This reflection is written by Esabella Bonner. Follow her on Instagram to learn more.
Have you ever been presented with an idea, vision, opportunity, or message that feels beyond anything you could have dreamed of or crafted on your own? And right when you start to feel like it’s too much, that you’re not capable, or that the dream is too big — you are given a sign from the universe, creator, god(dess), source, whatever belief you subscribe to, that it is possible, and just might actually happen. When the doubt, uncertainty, and outside noise gets too loud, Justice Outside has always been my sprinkle of hope.
Justice Outside was the start of a series of signs reminding me that no vision is too big with the right support and that this idea of mine was going to be possible. It was a sign that there are other organizations out there — some with steadfast and unwavering vision and values and with a firm commitment to delivering on those values. It was a sign and reminder to be similarly unshakeable in my quest to fulfill the mission and idea that was gifted to me at a George Floyd Memorial Paddle Out.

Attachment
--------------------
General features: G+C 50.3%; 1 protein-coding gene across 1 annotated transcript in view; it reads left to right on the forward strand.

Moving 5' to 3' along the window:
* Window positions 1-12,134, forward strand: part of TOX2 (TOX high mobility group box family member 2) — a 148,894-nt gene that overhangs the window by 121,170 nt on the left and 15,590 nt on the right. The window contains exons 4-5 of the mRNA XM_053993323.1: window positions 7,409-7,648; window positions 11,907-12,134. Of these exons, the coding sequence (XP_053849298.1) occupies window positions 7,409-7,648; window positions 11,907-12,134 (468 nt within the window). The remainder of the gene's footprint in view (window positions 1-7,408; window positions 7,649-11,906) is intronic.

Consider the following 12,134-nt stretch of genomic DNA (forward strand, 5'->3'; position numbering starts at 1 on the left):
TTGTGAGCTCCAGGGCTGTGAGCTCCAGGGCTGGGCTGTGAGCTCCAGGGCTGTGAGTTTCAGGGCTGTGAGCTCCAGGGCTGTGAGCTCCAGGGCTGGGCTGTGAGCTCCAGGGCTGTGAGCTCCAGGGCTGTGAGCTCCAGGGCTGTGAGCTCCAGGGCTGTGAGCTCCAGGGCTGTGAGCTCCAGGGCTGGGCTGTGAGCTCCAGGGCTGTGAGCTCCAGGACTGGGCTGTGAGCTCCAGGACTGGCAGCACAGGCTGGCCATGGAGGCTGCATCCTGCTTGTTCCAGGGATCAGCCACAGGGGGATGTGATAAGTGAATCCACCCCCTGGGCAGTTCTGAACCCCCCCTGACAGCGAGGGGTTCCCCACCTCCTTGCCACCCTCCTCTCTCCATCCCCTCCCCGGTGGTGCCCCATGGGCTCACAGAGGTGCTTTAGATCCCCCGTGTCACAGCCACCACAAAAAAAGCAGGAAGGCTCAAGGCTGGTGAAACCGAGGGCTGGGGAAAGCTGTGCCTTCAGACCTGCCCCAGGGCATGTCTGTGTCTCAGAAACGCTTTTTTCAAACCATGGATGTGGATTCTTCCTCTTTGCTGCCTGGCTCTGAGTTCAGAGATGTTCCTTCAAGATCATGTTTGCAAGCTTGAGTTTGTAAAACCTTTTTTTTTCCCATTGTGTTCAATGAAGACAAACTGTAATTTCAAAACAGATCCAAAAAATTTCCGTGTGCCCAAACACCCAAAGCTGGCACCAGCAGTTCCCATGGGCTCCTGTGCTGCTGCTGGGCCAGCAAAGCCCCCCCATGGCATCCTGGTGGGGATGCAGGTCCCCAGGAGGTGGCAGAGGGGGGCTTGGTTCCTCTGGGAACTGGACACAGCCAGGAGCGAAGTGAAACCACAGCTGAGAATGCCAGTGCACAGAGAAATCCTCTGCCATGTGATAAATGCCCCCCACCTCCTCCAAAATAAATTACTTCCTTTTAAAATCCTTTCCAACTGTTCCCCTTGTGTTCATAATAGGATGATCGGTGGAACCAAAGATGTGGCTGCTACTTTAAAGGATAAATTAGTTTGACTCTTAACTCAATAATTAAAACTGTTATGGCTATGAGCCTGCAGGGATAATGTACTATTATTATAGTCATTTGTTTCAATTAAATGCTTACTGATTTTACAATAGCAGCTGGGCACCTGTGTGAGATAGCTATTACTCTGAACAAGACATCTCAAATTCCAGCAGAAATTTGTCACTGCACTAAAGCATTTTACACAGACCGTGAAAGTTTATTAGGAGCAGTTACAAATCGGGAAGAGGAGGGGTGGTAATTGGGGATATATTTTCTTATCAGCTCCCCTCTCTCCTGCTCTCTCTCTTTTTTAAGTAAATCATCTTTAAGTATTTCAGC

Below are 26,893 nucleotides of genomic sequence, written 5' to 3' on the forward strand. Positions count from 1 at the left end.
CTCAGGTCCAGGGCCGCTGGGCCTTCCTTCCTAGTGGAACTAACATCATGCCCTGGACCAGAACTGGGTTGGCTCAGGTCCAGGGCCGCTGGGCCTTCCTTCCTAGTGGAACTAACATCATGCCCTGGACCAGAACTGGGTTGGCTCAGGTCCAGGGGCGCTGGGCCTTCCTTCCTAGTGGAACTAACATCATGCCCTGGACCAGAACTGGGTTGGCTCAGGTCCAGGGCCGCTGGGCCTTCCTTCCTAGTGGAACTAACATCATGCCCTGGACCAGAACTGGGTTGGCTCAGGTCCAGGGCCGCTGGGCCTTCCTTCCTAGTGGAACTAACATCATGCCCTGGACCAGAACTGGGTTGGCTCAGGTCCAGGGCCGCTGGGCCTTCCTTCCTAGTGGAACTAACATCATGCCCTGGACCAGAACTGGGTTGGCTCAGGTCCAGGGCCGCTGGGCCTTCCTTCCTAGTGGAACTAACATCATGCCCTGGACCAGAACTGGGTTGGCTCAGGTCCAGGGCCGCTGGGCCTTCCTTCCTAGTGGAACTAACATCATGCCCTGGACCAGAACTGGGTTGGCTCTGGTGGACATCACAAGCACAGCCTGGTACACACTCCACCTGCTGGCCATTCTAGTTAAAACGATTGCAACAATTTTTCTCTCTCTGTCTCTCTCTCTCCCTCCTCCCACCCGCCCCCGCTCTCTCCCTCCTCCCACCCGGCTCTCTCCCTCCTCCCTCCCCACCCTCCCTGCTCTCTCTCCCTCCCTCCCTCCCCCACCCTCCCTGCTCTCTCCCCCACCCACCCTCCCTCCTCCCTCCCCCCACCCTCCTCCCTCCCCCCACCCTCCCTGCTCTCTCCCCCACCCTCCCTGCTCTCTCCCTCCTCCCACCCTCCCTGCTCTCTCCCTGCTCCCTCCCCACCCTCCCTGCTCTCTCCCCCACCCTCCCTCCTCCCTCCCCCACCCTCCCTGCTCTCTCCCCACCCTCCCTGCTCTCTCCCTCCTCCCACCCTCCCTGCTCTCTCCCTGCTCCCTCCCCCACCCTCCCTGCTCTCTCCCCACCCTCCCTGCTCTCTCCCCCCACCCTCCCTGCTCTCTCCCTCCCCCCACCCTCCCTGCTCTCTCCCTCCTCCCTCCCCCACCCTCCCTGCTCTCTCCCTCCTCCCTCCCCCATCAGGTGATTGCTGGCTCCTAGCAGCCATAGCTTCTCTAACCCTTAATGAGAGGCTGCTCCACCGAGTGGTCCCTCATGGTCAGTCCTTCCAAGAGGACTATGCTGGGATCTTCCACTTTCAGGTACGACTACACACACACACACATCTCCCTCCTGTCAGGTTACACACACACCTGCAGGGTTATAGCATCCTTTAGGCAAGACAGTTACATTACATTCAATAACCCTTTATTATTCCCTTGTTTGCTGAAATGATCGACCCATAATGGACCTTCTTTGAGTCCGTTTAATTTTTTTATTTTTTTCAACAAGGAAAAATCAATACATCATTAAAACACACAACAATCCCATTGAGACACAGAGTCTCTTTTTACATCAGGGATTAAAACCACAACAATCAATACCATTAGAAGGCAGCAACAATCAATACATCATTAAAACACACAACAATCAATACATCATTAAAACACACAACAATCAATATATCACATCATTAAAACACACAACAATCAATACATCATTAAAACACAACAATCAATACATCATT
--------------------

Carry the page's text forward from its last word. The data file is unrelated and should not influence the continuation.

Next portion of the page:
I received an invitation to join a memorial paddle out for George Floyd from an ally and recognized that this opportunity should extend to benefit the Black community. At that moment, I created a simple call to action on Instagram in 2020 and was presented with the vision for Black Surf Santa Cruz (BSSC) – equity in action. I saw the pathway to create a tangible, beautiful, and necessary way for our community to come together and heal, grieve, make amends, honor and acknowledge history, and center our communities that were most impacted by this tragedy. The community that saw ourselves and their family members in George Floyd. For the mamas he cried out for.
What was our community’s plan and actionable items to ensure equitable access for our BIPOC community at this event, most specifically our Black community? How were we going to ensure we would be centered and celebrated? I had lived in Santa Cruz for 15 years and had never put on a wetsuit or been on a surfboard prior to 2020 and was being invited to paddle out in the middle of the ocean with a bunch of white folks.
“Do they expect me to pay to rent a wetsuit and go out there with no experience? Are they thinking about the BIPOC community at all? Black people?”, I thought.